We’ve talked a lot about chiropractic care, normal and abnormal spinal structure and how important it is to first find the primary cause of your secondary symptoms (back pain, neck pain, sciatica, headaches, etc). More often than not, an abnormal shift in your spine is the primary factor. A spinal shift is responsible for many of the common secondary symptoms like back pain, neck pain, sciatica, disc problems etc. However there are rare cases when the muscular problems from sustained low-level isometric contractions, eccentric contraction (when a muscle contracts and stretches at the same time), chronic muscle tension, gross trauma, overuse, or sustained rapid movement or even emotional stress can cause trigger points that are not resolved by addressing your spine’s structure. In fact, there are rare situations in which trigger points in the muscle don’t allow the spine and muscles to respond to structurally focused chiropractic care.
The only way to reliably verify whether a specific trigger point is a primary condition causing a specific pain or symptom is to deactivate the trigger point and see if the pain remains. Trigger points, although common, are rarely so bad that you are unable to effectively address structural abnormalities with chiropractic. An abnormal shift in the spine is often the primary condition. Trigger points are most often the secondary condition. Which is another reason our chiropractic office is structurally focused and not focused on secondary conditions. We don’t look for muscular conditions like trigger points as a primary condition first. When you hear hoof beats we first think horses (spinal shift) not zebras (trigger points).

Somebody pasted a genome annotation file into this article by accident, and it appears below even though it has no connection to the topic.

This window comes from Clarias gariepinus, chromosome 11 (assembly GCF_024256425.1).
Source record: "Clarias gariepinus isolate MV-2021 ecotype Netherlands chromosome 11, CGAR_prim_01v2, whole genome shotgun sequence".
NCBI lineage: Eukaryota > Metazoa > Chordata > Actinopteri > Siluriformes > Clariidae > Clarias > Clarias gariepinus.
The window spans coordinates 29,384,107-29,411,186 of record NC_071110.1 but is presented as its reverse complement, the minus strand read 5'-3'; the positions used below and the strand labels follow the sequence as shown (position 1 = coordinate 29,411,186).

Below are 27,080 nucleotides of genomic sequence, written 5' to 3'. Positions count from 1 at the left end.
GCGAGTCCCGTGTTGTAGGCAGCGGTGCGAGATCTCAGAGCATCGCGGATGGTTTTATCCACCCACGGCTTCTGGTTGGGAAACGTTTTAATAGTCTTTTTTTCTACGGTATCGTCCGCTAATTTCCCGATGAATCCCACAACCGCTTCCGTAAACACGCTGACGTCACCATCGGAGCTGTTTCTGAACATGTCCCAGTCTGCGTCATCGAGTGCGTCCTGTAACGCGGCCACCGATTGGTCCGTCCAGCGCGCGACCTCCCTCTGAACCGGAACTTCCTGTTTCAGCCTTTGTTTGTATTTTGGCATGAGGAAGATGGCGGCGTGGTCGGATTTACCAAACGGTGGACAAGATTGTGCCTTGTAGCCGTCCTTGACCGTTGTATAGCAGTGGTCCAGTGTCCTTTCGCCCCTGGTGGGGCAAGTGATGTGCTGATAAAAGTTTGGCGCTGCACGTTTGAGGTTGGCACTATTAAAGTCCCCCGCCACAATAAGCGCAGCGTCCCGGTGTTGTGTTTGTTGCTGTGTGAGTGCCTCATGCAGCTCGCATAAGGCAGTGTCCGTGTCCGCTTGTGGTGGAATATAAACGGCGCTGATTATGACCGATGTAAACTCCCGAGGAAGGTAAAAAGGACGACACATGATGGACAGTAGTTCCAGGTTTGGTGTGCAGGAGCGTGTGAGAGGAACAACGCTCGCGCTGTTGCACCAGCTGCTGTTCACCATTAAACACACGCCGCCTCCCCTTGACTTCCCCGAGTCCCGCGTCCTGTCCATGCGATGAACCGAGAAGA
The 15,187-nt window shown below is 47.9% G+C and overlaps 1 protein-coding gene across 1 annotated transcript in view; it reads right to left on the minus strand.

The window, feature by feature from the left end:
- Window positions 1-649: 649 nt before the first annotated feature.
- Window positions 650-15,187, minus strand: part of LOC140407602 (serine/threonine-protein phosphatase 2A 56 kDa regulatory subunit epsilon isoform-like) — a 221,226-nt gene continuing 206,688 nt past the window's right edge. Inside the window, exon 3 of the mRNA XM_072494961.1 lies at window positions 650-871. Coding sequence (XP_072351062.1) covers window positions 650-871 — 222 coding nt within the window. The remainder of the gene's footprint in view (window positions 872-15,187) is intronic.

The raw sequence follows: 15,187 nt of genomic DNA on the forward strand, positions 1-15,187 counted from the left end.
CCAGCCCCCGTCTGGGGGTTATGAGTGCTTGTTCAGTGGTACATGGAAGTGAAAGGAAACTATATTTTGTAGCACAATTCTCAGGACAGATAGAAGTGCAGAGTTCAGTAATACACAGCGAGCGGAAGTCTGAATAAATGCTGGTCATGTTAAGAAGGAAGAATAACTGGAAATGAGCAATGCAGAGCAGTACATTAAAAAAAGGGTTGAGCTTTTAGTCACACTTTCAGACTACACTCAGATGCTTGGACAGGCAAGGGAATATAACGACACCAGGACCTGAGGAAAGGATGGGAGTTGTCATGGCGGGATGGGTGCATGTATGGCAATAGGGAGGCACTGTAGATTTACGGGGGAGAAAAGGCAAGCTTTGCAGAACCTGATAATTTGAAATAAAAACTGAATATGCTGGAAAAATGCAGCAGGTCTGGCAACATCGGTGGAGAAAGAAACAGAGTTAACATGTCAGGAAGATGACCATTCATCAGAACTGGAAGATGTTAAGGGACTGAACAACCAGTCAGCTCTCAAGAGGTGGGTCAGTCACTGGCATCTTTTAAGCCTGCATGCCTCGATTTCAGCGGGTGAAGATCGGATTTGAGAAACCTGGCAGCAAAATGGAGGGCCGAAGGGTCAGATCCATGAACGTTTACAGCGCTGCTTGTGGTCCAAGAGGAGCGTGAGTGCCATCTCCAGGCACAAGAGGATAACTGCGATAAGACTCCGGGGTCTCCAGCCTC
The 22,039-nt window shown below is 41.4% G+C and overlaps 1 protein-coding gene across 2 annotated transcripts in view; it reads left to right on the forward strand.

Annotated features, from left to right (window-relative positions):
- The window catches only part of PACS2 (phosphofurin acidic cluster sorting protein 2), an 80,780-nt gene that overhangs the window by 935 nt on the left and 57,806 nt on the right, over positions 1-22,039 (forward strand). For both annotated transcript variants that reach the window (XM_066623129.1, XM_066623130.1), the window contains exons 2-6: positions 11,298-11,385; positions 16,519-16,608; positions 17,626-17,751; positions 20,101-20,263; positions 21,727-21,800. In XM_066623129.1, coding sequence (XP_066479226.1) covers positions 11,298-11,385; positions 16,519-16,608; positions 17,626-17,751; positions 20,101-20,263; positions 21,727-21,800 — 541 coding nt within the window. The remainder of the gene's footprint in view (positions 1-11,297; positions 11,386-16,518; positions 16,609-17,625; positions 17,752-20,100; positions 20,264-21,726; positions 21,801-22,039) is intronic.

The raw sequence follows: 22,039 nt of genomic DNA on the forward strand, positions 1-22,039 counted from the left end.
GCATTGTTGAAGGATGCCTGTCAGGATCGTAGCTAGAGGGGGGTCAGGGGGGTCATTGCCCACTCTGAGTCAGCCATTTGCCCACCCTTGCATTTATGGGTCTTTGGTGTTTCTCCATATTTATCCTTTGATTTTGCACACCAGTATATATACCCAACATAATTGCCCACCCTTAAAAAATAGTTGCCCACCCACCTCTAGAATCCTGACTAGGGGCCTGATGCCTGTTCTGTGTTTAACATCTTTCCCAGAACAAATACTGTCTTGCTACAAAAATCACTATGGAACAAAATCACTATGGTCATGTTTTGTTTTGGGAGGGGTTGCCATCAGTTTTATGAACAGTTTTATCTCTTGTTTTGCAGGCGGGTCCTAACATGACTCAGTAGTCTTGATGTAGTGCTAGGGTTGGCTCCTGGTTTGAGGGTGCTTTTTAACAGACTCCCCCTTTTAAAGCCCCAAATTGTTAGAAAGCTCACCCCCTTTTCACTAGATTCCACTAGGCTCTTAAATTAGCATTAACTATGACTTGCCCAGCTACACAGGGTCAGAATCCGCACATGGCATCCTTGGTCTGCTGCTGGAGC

However, in the rare case that receiving structurally focused chiropractic care is not improving your secondary conditions, it may be time for another exam to rule out any trigger points which may be the primary condition. It may also be possible that the trigger points are so severe or have been chronic for so long that they are not allowing the primary condition, an abnormal spinal shift, which initially caused the trigger points, to be corrected.
Trigger points can be tricky because so few medical doctors, chiropractors, and most physicians are aware of their existence or potential impact. It’s especially difficult to diagnose sometimes because trigger points can so accurately mimic sciatica or a disc bulge. Fortunately, once you’ve ruled out the other more common primary causes, it can be fairly easy to determine if trigger points are the cause of your pain.
Fortunately, trigger points have the distinct characteristic of being able to be safely worked on yourself, which we will cover next blog.
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